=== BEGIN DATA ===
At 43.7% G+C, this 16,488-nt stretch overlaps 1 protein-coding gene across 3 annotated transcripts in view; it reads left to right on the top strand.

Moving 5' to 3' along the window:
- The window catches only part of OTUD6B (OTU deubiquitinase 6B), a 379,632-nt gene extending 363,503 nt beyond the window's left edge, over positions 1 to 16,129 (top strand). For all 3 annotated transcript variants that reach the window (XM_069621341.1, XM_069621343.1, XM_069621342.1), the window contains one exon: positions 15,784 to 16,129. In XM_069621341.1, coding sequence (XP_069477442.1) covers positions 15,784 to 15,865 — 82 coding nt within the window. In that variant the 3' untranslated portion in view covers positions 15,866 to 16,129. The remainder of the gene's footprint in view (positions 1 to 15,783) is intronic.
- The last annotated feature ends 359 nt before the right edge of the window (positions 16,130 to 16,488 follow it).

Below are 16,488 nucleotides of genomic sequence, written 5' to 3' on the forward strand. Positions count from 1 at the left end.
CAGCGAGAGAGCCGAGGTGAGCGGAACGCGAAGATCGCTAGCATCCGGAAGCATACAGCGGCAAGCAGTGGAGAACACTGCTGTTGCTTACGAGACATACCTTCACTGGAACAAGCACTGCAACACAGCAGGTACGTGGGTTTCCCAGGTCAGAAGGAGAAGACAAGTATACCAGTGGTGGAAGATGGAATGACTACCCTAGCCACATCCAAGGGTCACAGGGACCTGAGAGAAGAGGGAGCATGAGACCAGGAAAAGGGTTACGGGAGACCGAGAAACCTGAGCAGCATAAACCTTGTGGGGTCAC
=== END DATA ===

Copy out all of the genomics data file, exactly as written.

At 43.7% G+C, this 16,488-nt stretch overlaps 1 protein-coding gene across 3 annotated transcripts in view; it reads left to right on the top strand.

Moving 5' to 3' along the window:
- The window catches only part of OTUD6B (OTU deubiquitinase 6B), a 379,632-nt gene extending 363,503 nt beyond the window's left edge, over positions 1 to 16,129 (top strand). For all 3 annotated transcript variants that reach the window (XM_069621341.1, XM_069621343.1, XM_069621342.1), the window contains one exon: positions 15,784 to 16,129. In XM_069621341.1, coding sequence (XP_069477442.1) covers positions 15,784 to 15,865 — 82 coding nt within the window. In that variant the 3' untranslated portion in view covers positions 15,866 to 16,129. The remainder of the gene's footprint in view (positions 1 to 15,783) is intronic.
- The last annotated feature ends 359 nt before the right edge of the window (positions 16,130 to 16,488 follow it).

Below are 16,488 nucleotides of genomic sequence, written 5' to 3' on the forward strand. Positions count from 1 at the left end.
CAGCGAGAGAGCCGAGGTGAGCGGAACGCGAAGATCGCTAGCATCCGGAAGCATACAGCGGCAAGCAGTGGAGAACACTGCTGTTGCTTACGAGACATACCTTCACTGGAACAAGCACTGCAACACAGCAGGTACGTGGGTTTCCCAGGTCAGAAGGAGAAGACAAGTATACCAGTGGTGGAAGATGGAATGACTACCCTAGCCACATCCAAGGGTCACAGGGACCTGAGAGAAGAGGGAGCATGAGACCAGGAAAAGGGTTACGGGAGACCGAGAAACCTGAGCAGCATAAACCTTGTGGGGTCAC